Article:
Who else works in operations?
As operations cover all the day-to-day aspects of a company, there are many different people who are part of the operations process. These people are involved in all parts of the process, from supply through to retail, and they operate at all levels of the business and beyond.
There may be many different suppliers providing the raw materials and equipment needed for the manufacturing or service of the company in addition to delivery services, including the drivers who ensure the materials and equipment reach the correct place.
In manufacturing, there may be a factory to run or a warehouse to staff, requiring staff at all levels to manage the process and confirm the quality of the end product. Once completed, the product or service needs to be sold, involving retail and marketing teams to ensure the product or service reaches the customers to their satisfaction.
The finance department is also part of the operations process. Company accountants and finance officers need to see that investments are well spent and profits realized, as well as ensuring that the correct money goes to the suppliers and employees. With the need to recruit and retain high-caliber employees, human resources is also one of the key departments in the operations process.
Managing those who work in operations
Each manager has their own style for how they work, with some preferring to keep themselves fully involved in the various areas of the operation process, while others prefer to delegate. While both have their advantages and disadvantages, generally, it is best for even the most involved manager not to micromanage too much.
An effective recruitment and training program should mean that employees do not need overly close supervision and may come to resent it. Part of good staff management is keeping high caliber employees happy and motivated; causing resentment is best avoided. Instead, look for ways to give them more autonomy and empower them to make decisions for themselves.
To encourage the best from their operations employees, many employers are harnessing a strategy called employee empowerment. This encourages autonomy in their staff and gives them more control over their day-to-day activities. Exactly how this works varies from business to business, but it can mean allowing them to create new systems or providing less high-level management over those running smaller departments.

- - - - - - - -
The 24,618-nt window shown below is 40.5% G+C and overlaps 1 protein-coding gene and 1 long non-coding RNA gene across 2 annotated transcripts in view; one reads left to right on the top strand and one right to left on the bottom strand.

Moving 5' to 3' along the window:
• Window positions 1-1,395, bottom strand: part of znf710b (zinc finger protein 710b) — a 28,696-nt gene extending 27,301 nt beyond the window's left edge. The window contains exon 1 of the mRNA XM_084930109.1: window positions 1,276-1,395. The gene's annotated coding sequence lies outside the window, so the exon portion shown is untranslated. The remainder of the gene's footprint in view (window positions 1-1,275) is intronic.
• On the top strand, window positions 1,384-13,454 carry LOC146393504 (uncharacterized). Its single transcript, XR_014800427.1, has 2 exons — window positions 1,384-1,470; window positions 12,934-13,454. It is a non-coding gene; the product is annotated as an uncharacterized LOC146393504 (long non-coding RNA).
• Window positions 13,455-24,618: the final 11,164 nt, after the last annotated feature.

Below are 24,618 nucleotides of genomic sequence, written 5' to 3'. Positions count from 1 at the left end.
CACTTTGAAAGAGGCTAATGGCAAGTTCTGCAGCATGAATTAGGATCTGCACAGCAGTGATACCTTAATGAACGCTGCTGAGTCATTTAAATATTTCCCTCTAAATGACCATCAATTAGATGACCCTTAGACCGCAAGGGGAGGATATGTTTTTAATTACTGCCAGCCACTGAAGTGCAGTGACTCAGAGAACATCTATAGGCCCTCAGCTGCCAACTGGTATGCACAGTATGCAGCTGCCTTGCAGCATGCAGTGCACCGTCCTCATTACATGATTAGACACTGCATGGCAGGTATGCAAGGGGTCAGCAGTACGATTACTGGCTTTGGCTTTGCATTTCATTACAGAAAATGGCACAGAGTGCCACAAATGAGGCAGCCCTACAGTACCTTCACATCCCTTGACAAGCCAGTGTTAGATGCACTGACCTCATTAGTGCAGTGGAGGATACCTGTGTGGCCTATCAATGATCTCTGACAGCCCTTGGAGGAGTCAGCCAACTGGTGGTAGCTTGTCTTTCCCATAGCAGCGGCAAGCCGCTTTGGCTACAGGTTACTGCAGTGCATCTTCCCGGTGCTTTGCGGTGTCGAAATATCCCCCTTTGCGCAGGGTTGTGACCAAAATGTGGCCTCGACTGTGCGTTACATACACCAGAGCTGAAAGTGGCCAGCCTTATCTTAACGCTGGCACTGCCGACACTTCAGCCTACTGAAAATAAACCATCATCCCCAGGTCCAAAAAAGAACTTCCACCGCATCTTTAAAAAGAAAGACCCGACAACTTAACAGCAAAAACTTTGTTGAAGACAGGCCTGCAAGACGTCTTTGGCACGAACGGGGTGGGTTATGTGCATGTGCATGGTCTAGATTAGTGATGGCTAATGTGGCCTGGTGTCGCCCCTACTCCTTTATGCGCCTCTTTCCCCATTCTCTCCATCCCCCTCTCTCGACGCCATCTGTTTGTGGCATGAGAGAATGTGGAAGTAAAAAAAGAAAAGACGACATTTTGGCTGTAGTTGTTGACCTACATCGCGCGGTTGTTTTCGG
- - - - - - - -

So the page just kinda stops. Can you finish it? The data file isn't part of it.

There should also be ways provided for employees to comfortably give feedback on the business and suggest how it can be approved. This should never be considered a box-ticking exercise. It is vital that managers give genuine consideration to these methods and give credit to the employee when their suggestions are incorporated into the operations process. Done properly, this will result in a highly motivated workforce where there is not only no reduction in quality and efficiency but where it is actually improved. From the point of view of employees, this makes work a more satisfying experience and enhances the quality of their work life.
Job enlargement and job enrichment
Two ways to give employees more autonomy is through job enlargement and job enrichment. Job enlargement generally gives employees a greater scope over their work at their current level, so they gain a greater knowledge and control over work through additional responsibilities. Job enrichment also involves taking on greater responsibility, but these are responsibilities that have traditionally been carried out by higher ranking employees.
Both these methods are valid for motivating employees. Job enlargement allows employees to see more of the process, giving them greater ownership of it. Job enrichment demonstrates a confidence in their abilities that they can successfully take on higher-level responsibilities. This can also encourage them to be more ambitious, making them eager to take on an even higher level of work.
Making employee empowerment work
There is much more to employee empowerment that simply delegating greater responsibilities either at the employees’ current level or at a higher one. Throwing unprepared employees into additional responsibilities would not be good for either the company’s efficiency and profit or for the job satisfaction of the employee. To make sure employees are ready for additional responsibilities, there are several steps a business can take.
A key one is good training programs. Through these, the employee can gain confidence in their abilities and higher-level managers can be certain that the employee has the ability to take on additional responsibilities. Once employees are trained and confident in what they are doing, supervision can be eased back as the employees manage themselves.
As everyone needs help at times, it is also vital to make sure employees know how to access any information they may need to support them in their work. While there may be times when management needs to step in, employee empowerment means that initially employees should be given a chance to sort out any issues themselves.